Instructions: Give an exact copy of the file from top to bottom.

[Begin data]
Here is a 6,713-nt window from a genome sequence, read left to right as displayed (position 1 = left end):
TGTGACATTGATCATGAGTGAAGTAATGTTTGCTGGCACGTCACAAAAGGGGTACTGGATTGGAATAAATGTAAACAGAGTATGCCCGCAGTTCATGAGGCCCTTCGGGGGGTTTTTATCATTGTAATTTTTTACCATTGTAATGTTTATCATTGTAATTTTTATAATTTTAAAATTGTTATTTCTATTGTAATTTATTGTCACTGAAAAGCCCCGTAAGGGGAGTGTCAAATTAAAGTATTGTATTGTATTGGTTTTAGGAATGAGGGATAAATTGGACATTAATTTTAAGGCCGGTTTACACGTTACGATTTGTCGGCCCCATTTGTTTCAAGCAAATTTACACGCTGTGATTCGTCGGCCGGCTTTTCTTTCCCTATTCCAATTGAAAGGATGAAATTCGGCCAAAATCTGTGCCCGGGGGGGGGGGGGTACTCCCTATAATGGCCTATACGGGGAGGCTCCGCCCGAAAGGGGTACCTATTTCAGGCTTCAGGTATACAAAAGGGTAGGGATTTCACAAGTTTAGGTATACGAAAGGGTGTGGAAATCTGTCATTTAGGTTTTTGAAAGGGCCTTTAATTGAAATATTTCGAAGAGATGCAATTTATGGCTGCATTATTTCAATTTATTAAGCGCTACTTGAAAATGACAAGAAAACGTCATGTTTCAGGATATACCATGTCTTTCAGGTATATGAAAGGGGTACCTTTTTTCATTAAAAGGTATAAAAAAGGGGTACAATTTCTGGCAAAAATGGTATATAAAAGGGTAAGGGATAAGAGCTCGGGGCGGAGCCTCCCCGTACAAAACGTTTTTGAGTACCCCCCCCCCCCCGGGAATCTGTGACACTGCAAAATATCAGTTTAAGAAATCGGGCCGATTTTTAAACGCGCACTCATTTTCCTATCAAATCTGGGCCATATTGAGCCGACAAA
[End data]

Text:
Here is a 6,713-nt window from a genome sequence, read left to right as displayed (position 1 = left end):
TGTGACATTGATCATGAGTGAAGTAATGTTTGCTGGCACGTCACAAAAGGGGTACTGGATTGGAATAAATGTAAACAGAGTATGCCCGCAGTTCATGAGGCCCTTCGGGGGGTTTTTATCATTGTAATTTTTTACCATTGTAATGTTTATCATTGTAATTTTTATAATTTTAAAATTGTTATTTCTATTGTAATTTATTGTCACTGAAAAGCCCCGTAAGGGGAGTGTCAAATTAAAGTATTGTATTGTATTGGTTTTAGGAATGAGGGATAAATTGGACATTAATTTTAAGGCCGGTTTACACGTTACGATTTGTCGGCCCCATTTGTTTCAAGCAAATTTACACGCTGTGATTCGTCGGCCGGCTTTTCTTTCCCTATTCCAATTGAAAGGATGAAATTCGGCCAAAATCTGTGCCCGGGGGGGGGGGGGTACTCCCTATAATGGCCTATACGGGGAGGCTCCGCCCGAAAGGGGTACCTATTTCAGGCTTCAGGTATACAAAAGGGTAGGGATTTCACAAGTTTAGGTATACGAAAGGGTGTGGAAATCTGTCATTTAGGTTTTTGAAAGGGCCTTTAATTGAAATATTTCGAAGAGATGCAATTTATGGCTGCATTATTTCAATTTATTAAGCGCTACTTGAAAATGACAAGAAAACGTCATGTTTCAGGATATACCATGTCTTTCAGGTATATGAAAGGGGTACCTTTTTTCATTAAAAGGTATAAAAAAGGGGTACAATTTCTGGCAAAAATGGTATATAAAAGGGTAAGGGATAAGAGCTCGGGGCGGAGCCTCCCCGTACAAAACGTTTTTGAGTACCCCCCCCCCCCCGGGAATCTGTGACACTGCAAAATATCAGTTTAAGAAATCGGGCCGATTTTTAAACGCGCACTCATTTTCCTATCAAATCTGGGCCATATTGAGCCGACAAA